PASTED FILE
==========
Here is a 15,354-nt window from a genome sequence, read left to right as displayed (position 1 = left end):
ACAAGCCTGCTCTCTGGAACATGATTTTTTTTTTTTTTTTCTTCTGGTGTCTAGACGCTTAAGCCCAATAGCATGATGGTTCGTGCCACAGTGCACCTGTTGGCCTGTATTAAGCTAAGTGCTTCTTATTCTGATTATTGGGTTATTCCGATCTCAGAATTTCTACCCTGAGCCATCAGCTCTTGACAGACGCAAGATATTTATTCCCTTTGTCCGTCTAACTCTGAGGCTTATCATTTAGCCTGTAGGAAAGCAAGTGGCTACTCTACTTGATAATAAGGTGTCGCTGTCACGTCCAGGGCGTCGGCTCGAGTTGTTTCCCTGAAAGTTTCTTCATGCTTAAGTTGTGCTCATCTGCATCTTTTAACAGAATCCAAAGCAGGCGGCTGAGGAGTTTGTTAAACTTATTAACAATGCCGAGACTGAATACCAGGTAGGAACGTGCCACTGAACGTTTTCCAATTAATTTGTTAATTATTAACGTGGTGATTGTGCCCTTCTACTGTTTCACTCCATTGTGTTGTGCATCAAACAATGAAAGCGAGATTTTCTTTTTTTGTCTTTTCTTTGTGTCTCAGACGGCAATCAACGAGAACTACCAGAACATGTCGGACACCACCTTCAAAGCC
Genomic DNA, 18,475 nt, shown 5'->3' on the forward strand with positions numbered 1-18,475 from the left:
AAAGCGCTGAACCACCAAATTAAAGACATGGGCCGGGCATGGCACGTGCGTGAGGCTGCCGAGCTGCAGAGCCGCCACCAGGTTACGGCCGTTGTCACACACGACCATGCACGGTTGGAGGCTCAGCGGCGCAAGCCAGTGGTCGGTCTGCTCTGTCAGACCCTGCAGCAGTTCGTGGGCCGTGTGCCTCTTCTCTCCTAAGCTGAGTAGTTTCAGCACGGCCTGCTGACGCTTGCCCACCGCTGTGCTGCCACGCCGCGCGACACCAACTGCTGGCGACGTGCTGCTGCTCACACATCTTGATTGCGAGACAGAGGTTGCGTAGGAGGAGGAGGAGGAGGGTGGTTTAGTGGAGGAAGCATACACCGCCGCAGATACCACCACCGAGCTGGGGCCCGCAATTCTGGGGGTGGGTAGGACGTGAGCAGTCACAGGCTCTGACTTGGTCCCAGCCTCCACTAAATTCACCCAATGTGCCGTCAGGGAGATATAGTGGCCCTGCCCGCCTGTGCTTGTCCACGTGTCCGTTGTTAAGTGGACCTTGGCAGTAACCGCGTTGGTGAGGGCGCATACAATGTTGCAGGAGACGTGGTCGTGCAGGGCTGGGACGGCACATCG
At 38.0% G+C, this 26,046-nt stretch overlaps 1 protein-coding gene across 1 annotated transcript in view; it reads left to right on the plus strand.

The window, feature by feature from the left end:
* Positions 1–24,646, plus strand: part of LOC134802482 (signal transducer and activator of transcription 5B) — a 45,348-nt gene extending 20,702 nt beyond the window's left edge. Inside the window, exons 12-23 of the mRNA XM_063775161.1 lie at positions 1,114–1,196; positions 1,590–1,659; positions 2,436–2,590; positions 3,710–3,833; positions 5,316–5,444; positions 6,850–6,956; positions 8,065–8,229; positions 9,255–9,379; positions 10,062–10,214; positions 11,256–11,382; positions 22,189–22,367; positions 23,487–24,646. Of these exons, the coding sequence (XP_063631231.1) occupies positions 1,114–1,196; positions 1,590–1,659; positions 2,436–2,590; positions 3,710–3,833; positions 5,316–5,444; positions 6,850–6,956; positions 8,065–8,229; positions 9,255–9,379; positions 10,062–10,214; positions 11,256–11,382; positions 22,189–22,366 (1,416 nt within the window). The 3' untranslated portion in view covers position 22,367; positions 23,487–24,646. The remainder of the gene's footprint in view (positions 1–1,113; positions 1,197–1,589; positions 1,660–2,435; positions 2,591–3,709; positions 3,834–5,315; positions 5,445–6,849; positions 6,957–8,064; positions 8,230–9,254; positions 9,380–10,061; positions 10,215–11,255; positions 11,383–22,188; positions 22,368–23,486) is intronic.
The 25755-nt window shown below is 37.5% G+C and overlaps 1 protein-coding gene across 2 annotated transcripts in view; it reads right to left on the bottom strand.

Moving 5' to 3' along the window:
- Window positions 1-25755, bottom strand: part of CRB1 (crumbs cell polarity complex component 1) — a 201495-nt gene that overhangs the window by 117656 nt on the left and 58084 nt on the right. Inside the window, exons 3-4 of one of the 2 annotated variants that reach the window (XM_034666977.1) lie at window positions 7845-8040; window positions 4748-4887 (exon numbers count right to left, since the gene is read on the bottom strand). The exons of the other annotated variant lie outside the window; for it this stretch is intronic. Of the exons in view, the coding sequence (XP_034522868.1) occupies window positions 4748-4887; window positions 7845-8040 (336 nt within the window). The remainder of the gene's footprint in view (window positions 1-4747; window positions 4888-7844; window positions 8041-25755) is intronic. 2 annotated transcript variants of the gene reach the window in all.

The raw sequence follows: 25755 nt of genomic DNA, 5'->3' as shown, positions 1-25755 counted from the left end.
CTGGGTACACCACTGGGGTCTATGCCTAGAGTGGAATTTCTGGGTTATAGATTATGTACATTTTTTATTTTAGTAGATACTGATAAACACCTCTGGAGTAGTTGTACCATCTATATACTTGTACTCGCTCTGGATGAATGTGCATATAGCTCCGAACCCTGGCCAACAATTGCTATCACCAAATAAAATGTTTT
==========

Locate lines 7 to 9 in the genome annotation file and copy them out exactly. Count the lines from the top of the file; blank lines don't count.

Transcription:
* Positions 1–24,646, plus strand: part of LOC134802482 (signal transducer and activator of transcription 5B) — a 45,348-nt gene extending 20,702 nt beyond the window's left edge. Inside the window, exons 12-23 of the mRNA XM_063775161.1 lie at positions 1,114–1,196; positions 1,590–1,659; positions 2,436–2,590; positions 3,710–3,833; positions 5,316–5,444; positions 6,850–6,956; positions 8,065–8,229; positions 9,255–9,379; positions 10,062–10,214; positions 11,256–11,382; positions 22,189–22,367; positions 23,487–24,646. Of these exons, the coding sequence (XP_063631231.1) occupies positions 1,114–1,196; positions 1,590–1,659; positions 2,436–2,590; positions 3,710–3,833; positions 5,316–5,444; positions 6,850–6,956; positions 8,065–8,229; positions 9,255–9,379; positions 10,062–10,214; positions 11,256–11,382; positions 22,189–22,366 (1,416 nt within the window). The 3' untranslated portion in view covers position 22,367; positions 23,487–24,646. The remainder of the gene's footprint in view (positions 1–1,113; positions 1,197–1,589; positions 1,660–2,435; positions 2,591–3,709; positions 3,834–5,315; positions 5,445–6,849; positions 6,957–8,064; positions 8,230–9,254; positions 9,380–10,061; positions 10,215–11,255; positions 11,383–22,188; positions 22,368–23,486) is intronic.
The 25755-nt window shown below is 37.5% G+C and overlaps 1 protein-coding gene across 2 annotated transcripts in view; it reads right to left on the bottom strand.

Moving 5' to 3' along the window: